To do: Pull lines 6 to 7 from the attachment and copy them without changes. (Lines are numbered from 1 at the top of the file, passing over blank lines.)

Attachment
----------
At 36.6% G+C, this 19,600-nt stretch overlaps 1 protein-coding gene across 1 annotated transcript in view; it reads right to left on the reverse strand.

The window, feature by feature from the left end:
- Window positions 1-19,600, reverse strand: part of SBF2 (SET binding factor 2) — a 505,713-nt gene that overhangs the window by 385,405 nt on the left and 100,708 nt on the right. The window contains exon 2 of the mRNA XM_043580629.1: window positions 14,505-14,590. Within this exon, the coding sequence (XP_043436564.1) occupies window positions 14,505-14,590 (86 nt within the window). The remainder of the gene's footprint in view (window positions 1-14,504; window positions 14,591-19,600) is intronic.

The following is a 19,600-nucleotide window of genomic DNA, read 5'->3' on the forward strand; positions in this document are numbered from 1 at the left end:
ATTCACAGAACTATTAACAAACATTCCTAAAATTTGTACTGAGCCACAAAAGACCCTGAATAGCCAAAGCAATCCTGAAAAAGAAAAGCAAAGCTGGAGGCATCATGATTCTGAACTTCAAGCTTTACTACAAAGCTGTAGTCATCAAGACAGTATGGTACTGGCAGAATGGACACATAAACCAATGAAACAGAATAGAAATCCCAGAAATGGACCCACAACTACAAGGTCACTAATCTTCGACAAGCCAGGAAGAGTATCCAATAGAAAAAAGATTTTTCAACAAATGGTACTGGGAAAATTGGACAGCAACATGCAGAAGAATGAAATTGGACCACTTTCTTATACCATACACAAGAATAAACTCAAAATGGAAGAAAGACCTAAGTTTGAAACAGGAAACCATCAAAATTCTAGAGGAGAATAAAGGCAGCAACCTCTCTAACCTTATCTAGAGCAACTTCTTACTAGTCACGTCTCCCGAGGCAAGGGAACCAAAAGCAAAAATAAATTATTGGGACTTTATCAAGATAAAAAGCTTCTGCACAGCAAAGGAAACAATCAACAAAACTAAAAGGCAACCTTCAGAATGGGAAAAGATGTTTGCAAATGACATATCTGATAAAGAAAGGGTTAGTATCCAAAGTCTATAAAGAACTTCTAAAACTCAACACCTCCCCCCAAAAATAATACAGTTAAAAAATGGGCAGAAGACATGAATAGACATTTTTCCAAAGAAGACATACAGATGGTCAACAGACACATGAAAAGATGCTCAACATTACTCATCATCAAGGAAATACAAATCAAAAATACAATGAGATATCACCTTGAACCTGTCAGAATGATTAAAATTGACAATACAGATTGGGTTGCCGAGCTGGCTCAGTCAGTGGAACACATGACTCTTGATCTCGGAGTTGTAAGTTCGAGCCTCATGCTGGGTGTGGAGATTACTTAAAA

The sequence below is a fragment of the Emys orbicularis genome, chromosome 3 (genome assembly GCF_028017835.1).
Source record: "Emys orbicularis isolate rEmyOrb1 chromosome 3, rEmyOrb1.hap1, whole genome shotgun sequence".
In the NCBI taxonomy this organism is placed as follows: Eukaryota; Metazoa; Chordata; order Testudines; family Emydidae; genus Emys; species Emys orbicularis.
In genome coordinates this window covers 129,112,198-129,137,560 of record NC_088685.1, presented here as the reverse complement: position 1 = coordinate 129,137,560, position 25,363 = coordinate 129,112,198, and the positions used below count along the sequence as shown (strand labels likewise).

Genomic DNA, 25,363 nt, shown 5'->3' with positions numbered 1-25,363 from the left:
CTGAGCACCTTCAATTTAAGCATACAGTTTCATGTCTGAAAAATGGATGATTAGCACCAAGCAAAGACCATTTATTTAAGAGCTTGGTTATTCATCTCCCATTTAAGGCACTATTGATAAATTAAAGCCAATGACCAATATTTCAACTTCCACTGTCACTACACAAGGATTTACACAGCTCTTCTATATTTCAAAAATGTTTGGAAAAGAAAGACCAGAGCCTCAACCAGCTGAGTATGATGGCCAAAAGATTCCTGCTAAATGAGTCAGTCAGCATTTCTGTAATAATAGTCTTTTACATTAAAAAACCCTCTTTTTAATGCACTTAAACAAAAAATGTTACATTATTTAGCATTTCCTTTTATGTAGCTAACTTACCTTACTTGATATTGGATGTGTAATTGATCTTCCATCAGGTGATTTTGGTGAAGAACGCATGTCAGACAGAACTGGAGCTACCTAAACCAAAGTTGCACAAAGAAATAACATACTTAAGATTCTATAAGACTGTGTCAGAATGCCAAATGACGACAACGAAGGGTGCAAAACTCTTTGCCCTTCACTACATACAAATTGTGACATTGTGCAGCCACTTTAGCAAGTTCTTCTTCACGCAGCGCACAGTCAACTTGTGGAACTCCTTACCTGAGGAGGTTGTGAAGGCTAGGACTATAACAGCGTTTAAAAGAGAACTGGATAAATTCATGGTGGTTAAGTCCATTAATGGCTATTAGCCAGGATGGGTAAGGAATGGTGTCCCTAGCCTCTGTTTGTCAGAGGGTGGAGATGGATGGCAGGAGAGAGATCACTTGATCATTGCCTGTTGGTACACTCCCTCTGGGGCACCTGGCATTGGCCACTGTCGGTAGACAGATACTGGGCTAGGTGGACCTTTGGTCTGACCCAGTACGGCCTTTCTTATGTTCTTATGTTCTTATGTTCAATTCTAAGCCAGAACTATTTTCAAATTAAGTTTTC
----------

The sequence below is a fragment of the Emys orbicularis genome, chromosome 3 (genome assembly GCF_028017835.1).
Source record: "Emys orbicularis isolate rEmyOrb1 chromosome 3, rEmyOrb1.hap1, whole genome shotgun sequence".